Honolulu, Hawaii – Researchers in New Orleans have identified a subset of stutterers that may benefit most from delayed auditory feedback (a technique by which the original acoustic speech signal is artificially modified and then fed back via headphones). Findings of their study are being presented at the American Academy of Neurology Annual Meeting in Honolulu, March 29-April 5, 2003.
Delayed auditory feedback (DAF) has been shown to induce fluency in many individuals who stutter, though not all stutterers experience enhanced fluency by this technique. The primary aim of this study was to learn if there is a relationship between the anatomy of the auditory association cortex (planum temporale) and fluency induced with DAF in adults with persistent developmental stuttering. The planum temporale is a brain structure important in processing auditory information.
A study group of 14 adults with this type of stuttering disorder and 14 control subjects read prose passages three times: at baseline, with non-altered feedback, and with DAF. Three measures of fluency were evaluated: stuttering event frequency, severity, and reading time.
"We found a subgroup of adults with atypical rightward planum temporale asymmetry, who were more dysfluent at baseline and had fluency induced with DAF," noted study author Anne Foundas, MD, of Tulane University in New Orleans, La. "However, deficits in auditory processing cannot account for stuttering in all people who stutter, because we identified another subgroup of adults who had typical leftward planum temporale asymmetry and who did not become more fluent with DAF."
This study was supported by the National Institutes of Health, the Charles A. Dana Foundation, and the Department of Veterans Affairs South Central MIRECC.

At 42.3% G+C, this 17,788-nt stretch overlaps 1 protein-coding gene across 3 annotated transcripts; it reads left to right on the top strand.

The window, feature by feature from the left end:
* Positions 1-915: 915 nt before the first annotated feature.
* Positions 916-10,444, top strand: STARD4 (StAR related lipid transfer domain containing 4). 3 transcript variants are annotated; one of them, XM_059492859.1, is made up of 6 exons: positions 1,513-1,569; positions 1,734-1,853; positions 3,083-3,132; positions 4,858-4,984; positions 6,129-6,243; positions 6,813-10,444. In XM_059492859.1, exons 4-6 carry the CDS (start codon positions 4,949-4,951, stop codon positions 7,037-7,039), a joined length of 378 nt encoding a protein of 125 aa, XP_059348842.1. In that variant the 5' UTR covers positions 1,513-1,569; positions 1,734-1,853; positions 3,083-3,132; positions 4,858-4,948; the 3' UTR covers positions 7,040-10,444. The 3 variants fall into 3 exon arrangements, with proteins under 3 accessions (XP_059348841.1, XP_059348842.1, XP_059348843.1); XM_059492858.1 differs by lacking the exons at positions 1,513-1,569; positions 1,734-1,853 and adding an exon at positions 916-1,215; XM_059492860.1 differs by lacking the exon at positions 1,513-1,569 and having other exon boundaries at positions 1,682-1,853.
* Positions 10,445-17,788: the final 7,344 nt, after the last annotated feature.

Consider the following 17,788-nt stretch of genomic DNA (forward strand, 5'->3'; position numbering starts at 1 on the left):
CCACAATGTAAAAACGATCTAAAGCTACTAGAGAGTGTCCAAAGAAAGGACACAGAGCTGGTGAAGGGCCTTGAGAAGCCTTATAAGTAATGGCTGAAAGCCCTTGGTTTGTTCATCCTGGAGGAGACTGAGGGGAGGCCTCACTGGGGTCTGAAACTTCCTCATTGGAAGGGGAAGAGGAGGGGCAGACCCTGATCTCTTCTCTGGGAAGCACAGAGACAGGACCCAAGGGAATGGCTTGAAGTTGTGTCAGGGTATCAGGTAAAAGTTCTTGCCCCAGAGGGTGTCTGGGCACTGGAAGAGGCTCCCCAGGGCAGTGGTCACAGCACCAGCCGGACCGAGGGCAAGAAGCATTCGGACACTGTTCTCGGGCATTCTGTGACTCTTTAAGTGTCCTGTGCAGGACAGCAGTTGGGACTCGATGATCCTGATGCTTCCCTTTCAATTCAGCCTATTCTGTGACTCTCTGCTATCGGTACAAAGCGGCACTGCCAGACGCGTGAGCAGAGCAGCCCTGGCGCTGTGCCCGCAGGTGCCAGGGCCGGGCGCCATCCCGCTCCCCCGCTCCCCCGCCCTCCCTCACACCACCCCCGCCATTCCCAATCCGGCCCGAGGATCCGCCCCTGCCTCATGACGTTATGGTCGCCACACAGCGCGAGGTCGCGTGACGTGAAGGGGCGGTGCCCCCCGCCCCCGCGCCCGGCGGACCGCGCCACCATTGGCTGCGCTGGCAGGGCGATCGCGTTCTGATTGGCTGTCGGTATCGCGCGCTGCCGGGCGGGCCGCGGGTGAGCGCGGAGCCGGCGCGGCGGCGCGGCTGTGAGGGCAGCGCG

The American Academy of Neurology, an association of more than 19,000 neurologists and neuroscience professionals, is dedicated to improving patient care through education and research. A neurologist is a doctor with specialized training in diagnosing, treating and managing disorders of the brain and nervous system such as stroke, Alzheimer's disease, epilepsy, Parkinson's disease, autism and multiple sclerosis.
For more information about the American Academy of Neurology, visit www.aan.com.
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Editor's Notes: Dr. Foundas will present the research at a scientific session at 3:45 p.m. on Tues., April 1, in Room 313B of the Hawaii Convention Center (HCC). She will be available to answer media questions during a briefing at 4:00 p.m. Mon., March 31, in the AAN Press Room, Room 327 of the HCC.
Dr. Foundas will also be honored with the 2003 American Academy of Neurology Norman Geschwind Prize in Behavioral Neurology.
All listed times are for Hawaiian-Aleutian Standard Time (HT).